Chet Hosmer is an international author, educator & researcher, and founder of Python Forensics, Inc., a non-profit research institute focused on the collaborative development of open source investigative technologies using the Python programming language. Chet is also a Visiting Professor at Utica College in the Cybersecurity Graduate Program, where his research and teaching is focused on data hiding, active cyber defense and security of industrial control systems. Additionally, Chet is an Adjunct Professor at Champlain College in the Digital Forensics Graduate Program, where his research and teaching is focused on solving hard digital investigation problems using the Python programming language.

Mallet: A Proxy for Arbitrary Traffic

Rogan Dawes, Senior Researcher at SensePost

Mallet is an intercepting proxy for arbitrary protocols. More accurately, it is a framework for building proxies for arbitrary protocols. Mallet provides the basics required of all proxies: A way to receive the data, a way to send the data, and a user interface to intercept and edit the data. It builds on the Netty project, and as such has access to a large, well-tested suite of protocol implementations that can be used to transform a stream of bytes into useful, high-level protocol objects. This workshop will introduce attendees to Mallet, and show how to construct pipelines of arbitrary complexity, to successfully decode and intercept messages in various protocols, as well as automating modifications of the various messages. A basic familiarity with Java will enhance the delegate's understanding of what they are taught, but is not a requirement.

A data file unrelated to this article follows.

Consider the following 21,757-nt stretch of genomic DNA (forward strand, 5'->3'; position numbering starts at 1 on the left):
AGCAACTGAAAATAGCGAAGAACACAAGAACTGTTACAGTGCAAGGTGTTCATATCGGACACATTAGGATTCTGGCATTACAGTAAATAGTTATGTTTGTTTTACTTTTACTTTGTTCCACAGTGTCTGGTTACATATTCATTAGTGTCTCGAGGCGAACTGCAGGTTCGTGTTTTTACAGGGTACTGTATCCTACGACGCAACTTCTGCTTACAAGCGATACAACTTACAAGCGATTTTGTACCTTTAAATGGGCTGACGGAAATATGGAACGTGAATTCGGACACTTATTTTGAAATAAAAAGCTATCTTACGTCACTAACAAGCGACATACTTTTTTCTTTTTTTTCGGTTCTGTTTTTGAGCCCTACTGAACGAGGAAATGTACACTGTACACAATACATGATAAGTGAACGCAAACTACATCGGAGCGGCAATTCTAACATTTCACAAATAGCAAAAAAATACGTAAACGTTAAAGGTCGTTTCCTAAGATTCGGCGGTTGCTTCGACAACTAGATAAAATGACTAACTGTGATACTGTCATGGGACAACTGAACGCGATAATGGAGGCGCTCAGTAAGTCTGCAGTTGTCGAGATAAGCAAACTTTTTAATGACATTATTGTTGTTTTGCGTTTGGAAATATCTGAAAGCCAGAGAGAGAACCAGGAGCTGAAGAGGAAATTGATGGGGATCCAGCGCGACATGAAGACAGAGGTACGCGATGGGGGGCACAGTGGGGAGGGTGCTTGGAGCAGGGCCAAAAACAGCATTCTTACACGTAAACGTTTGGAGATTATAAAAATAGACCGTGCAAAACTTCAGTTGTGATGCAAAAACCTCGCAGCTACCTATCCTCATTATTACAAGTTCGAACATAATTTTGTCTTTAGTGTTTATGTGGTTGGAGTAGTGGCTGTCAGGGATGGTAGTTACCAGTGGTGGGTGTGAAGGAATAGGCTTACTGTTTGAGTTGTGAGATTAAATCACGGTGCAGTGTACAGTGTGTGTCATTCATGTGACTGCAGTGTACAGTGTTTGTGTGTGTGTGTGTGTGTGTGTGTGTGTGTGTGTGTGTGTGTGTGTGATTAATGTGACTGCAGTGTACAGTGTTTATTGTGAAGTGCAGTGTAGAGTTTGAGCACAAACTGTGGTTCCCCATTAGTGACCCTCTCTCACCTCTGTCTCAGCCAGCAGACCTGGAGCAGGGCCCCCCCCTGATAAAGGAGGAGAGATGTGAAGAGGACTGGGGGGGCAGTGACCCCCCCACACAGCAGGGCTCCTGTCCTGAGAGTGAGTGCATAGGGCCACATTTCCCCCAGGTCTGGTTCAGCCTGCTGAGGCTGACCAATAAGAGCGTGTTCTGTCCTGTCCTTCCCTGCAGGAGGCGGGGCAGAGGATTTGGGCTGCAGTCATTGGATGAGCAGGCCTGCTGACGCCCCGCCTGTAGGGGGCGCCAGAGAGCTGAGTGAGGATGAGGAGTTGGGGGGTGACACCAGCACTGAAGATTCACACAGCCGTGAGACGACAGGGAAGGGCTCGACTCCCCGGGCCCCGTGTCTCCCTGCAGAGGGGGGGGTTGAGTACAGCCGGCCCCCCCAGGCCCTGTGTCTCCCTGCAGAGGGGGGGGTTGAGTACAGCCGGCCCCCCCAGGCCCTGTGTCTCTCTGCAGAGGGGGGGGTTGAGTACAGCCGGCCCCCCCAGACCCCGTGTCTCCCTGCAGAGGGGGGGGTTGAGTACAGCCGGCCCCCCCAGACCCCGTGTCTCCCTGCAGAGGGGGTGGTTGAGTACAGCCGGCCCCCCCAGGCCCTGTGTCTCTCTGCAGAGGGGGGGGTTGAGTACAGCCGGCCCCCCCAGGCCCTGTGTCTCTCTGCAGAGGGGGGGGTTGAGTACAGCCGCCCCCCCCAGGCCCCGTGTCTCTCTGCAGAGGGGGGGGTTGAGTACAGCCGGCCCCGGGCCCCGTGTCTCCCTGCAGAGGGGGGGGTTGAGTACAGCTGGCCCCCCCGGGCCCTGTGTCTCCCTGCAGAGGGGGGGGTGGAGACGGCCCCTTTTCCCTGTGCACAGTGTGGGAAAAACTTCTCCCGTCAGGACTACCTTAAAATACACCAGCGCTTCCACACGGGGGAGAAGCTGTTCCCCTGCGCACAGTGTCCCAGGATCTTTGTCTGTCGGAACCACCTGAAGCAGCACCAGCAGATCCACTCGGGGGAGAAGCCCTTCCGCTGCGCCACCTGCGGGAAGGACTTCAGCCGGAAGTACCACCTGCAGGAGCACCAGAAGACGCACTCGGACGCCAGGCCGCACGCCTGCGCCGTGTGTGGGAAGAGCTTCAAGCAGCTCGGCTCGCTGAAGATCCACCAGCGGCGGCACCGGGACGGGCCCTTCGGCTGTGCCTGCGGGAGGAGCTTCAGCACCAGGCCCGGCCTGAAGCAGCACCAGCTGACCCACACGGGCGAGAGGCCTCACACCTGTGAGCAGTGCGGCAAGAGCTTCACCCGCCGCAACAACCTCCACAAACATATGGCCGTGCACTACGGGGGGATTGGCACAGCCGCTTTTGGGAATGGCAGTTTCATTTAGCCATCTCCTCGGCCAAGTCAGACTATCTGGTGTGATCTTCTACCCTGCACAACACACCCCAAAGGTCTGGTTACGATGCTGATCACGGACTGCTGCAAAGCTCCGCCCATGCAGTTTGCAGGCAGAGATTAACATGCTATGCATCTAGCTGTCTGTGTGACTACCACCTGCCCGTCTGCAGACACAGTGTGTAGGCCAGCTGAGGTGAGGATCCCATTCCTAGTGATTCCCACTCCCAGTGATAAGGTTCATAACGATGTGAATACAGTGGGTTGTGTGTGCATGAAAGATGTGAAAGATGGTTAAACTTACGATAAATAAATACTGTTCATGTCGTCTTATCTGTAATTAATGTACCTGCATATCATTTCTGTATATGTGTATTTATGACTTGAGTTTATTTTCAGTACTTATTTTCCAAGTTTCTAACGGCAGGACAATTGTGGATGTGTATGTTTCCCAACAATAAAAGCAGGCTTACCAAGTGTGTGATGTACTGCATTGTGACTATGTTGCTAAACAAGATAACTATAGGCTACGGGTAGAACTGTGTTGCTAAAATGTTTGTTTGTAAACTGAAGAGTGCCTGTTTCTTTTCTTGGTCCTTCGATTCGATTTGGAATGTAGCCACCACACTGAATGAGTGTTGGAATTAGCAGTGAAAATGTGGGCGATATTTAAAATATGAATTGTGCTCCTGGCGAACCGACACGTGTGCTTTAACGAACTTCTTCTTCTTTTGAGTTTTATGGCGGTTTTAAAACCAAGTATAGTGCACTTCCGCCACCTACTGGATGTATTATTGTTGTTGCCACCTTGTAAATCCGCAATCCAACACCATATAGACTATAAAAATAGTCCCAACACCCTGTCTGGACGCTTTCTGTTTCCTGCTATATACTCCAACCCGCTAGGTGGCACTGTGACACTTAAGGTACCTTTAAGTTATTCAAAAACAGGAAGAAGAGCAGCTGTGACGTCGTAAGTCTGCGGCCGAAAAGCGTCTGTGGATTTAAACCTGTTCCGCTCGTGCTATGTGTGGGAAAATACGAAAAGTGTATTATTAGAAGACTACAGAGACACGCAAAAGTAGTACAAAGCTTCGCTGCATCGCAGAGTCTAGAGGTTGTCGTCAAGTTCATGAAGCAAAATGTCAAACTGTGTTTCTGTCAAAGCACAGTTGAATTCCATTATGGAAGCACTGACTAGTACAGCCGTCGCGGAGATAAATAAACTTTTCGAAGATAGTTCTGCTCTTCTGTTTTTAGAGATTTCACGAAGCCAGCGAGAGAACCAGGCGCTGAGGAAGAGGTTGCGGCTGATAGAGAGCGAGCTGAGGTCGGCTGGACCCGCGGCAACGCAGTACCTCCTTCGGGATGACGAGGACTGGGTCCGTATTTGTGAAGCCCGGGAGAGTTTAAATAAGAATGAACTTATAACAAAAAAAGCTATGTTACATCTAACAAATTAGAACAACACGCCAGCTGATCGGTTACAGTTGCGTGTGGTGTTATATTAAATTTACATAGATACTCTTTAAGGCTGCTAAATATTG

Rogan Dawes (Twitter: @RoganDawes) is a Senior Researcher at SensePost and has been hacking since 1998, which, coincidentally, is also the time he settled on a final wardrobe. He used the time he saved on choosing outfits to live up to his colleague's frequent joke that he has an offline copy of the Internet in his head. Rogan spent many years building web application assessment tools, and is credited as having built one of the first and most widely used intercepting proxies, WebScarab.

Mapping Wi-Fi Networks and Triggering on Interesting Traffic Patterns

Caleb Madrigal, Applied Researcher at Mandiant/FireEye

Sure, WiFi hacking has been around for a while, and everyone knows about tools like airmon-ng, kismet, et al. But what if you just want to view a list of all networks in your area along with all devices connected to them? Or maybe you want to know who's hogging all the bandwidth? Or, what if you want to know when a certain someone's cell phone is nearby. Or perhaps you'd like to know if your Airbnb host's IP Camera is uploading video to the cloud?

For all these use-cases, I've developed a new tool called "trackerjacker". In this talk, we'll use this tool to explore some of the surprisingly-informative data floating around in the radio space, and you'll come away with a new skill point or two in your radio hacking skill tree, as well as a new magical weapon... I mean tool.

Caleb Madrigal (Twitter: @caleb_madrigal) is an Applied Researcher at Mandiant/FireEye.